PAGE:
Cedric, an 11-year old boy with a developmental disability, was restrained for refusing to sit in his chair. His teacher, instead of being willing to use Positive Support Strategies, opted for “compliance” and the use of force to bring it about! Where does this type of response to “noncompliance” leave us with Cedric? Is it possible that he could become fearful and disconnected to those adults around him? Is there a better way to gain his participation and build a positive relationship?
In a previous post, I talked about positive social reciprocity (the social psychology version of the Golden Rule) and its relationship to preventing and de-escalating crisis behaviors. Remember, the more positive relationship that you have with your care-receiver the greater the potential to de-escalate challenging behaviors during any of the phases of the crisis escalation route!
Positive social reciprocity refers to any action on the part of the caregiver that recognizes the value of the care-receiver as a fellow human being. It is an action that expresses the worth, dignity, and respect towards your care-receiver. Positive social reciprocity conveys friendship, warm regard, and sincerity through one’s words, touch, and body language.
Positive social reciprocity is given because of who your care-receiver is, not because of what s/he has done. In other words, positive social reciprocity is given to your care-receiver freely, not as some type of consequence for doing what you want him/her to do. The former is based on a genuine desire for relationship, the latter is a tool to gain control over a person.
The Golden Rule says, “Do unto others as you would have them do unto you.” In other words, treat others as you would want to be treated.
There are two ways in which you can apply the Golden Rule or positive social reciprocity:
Verbal. Verbal refers to any words (and tone of voice!) that express feelings of love, respect, and value. This includes those things that you say
throughout the course of the day that is uplifting for your care-receiver to hear regardless of his receptive language ability. It also includes the words that you say during more serious times such as when your care-receiver is exhibiting challenging behaviors. For example, sometimes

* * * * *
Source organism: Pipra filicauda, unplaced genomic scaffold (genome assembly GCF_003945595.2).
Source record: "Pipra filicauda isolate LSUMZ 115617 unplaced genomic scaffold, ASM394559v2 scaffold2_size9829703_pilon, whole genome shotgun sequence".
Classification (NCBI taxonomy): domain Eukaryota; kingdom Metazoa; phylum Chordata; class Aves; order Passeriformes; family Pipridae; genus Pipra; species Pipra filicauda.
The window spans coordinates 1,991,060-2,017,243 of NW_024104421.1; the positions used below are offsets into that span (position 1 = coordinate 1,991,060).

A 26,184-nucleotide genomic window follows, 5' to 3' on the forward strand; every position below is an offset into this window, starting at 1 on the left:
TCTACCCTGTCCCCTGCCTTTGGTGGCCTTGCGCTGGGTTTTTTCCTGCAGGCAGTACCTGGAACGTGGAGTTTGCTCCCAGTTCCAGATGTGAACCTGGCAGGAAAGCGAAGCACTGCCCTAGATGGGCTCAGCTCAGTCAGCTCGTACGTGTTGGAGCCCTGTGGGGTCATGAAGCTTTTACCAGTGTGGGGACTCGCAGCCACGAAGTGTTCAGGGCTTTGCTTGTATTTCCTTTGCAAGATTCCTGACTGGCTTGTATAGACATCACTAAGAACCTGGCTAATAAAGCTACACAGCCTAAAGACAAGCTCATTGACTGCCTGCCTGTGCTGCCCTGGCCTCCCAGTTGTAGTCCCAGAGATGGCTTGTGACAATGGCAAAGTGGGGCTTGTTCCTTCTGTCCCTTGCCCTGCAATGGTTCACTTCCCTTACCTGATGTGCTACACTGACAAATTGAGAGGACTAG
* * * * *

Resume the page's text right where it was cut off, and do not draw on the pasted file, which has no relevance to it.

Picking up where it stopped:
when one of my boys moves into the Refusal Phase of the crisis escalation route, it requires that I respond to him by setting limits (Why? Because your care-receiver is becoming less rational during this phase!). Limit setting requires that I offer two specific choices to choose from:
- For example, I can say, “You can choose to do turn off the computer and come eat dinner or stay on the computer and not eat dinner. Which one do you choose?” Negative social reciprocity would be evident through an angry and loud tone of voice while saying these words. Positive social reciprocity would include the exact same words but with a neutral tone of voice and a normal level of volume.
- In other words, my example it’s not necessarily the specific words that I say, it’s HOW I say them that sets the Golden Rule into action. Remember that negative social reciprocity tends to produce negative responses by your care-receiver and positive social reciprocity tends to produce positive responses.
Physical. Physical refers to any type of physical contact that expresses respect and value for the care-receiver. A hug, pat on the back, or gently holding your care receiver’s hand are forms of positive physical social reciprocity. Care-receiver’s tend to respond well when touched in this how.
However, the converse is true: a hard smack on the back, or roughly grabbing and squeezing your care receiver’s hand will tend to produce a negative response and escalate crisis behaviors.
To sum it up: the two ways that you can apply the Golden Rule (positive social reciprocity) is through verbal and/or physical means, words and actions. Your words and actions can reflect the worth, dignity, and respect that you have towards your care-receiver and lets them know that they are valued as a fellow human being regardless of diagnosis. In addition, the concept of the Golden Rule as applied in Relational Crisis Prevention is one based on a valuing our relationship with our care-receiver, not a tool to gain compliance!
Applying the Golden Rule as I’ve described will go a long ways towards maintaining a healthy relationship with your care-receiver and allow you to be more effective in de-escalating crisis behaviors.